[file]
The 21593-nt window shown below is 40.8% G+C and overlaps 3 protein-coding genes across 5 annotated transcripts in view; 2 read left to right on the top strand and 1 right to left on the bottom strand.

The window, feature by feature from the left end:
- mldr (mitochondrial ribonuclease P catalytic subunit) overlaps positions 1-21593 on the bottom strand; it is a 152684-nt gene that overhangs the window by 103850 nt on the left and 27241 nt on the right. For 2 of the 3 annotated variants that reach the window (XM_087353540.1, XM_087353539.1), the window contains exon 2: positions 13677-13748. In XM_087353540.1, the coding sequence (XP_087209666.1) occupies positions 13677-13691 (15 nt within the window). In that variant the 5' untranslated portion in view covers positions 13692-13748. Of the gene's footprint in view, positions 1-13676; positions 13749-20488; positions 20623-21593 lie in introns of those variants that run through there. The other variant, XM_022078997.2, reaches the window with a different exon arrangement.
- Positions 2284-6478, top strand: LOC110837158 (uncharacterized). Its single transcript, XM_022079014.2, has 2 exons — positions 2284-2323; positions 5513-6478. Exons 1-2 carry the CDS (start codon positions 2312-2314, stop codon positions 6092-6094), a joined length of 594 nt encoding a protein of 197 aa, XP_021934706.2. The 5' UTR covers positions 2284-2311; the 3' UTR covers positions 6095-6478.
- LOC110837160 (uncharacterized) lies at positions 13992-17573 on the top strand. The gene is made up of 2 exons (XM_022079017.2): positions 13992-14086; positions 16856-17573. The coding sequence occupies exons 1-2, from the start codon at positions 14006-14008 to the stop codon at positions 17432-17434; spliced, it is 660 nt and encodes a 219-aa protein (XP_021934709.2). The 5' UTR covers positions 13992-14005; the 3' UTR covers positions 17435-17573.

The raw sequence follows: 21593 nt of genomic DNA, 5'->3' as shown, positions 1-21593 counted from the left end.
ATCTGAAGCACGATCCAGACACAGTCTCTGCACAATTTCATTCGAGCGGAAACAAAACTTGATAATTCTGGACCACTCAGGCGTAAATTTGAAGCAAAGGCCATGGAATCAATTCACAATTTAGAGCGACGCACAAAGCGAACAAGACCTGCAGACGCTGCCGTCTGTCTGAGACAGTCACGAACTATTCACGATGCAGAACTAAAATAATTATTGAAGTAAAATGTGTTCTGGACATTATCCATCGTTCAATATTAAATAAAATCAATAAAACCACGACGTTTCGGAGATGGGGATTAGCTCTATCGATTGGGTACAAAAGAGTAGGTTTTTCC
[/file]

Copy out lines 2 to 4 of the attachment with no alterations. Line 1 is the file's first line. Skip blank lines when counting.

The window, feature by feature from the left end:
- mldr (mitochondrial ribonuclease P catalytic subunit) overlaps positions 1-21593 on the bottom strand; it is a 152684-nt gene that overhangs the window by 103850 nt on the left and 27241 nt on the right. For 2 of the 3 annotated variants that reach the window (XM_087353540.1, XM_087353539.1), the window contains exon 2: positions 13677-13748. In XM_087353540.1, the coding sequence (XP_087209666.1) occupies positions 13677-13691 (15 nt within the window). In that variant the 5' untranslated portion in view covers positions 13692-13748. Of the gene's footprint in view, positions 1-13676; positions 13749-20488; positions 20623-21593 lie in introns of those variants that run through there. The other variant, XM_022078997.2, reaches the window with a different exon arrangement.
- Positions 2284-6478, top strand: LOC110837158 (uncharacterized). Its single transcript, XM_022079014.2, has 2 exons — positions 2284-2323; positions 5513-6478. Exons 1-2 carry the CDS (start codon positions 2312-2314, stop codon positions 6092-6094), a joined length of 594 nt encoding a protein of 197 aa, XP_021934706.2. The 5' UTR covers positions 2284-2311; the 3' UTR covers positions 6095-6478.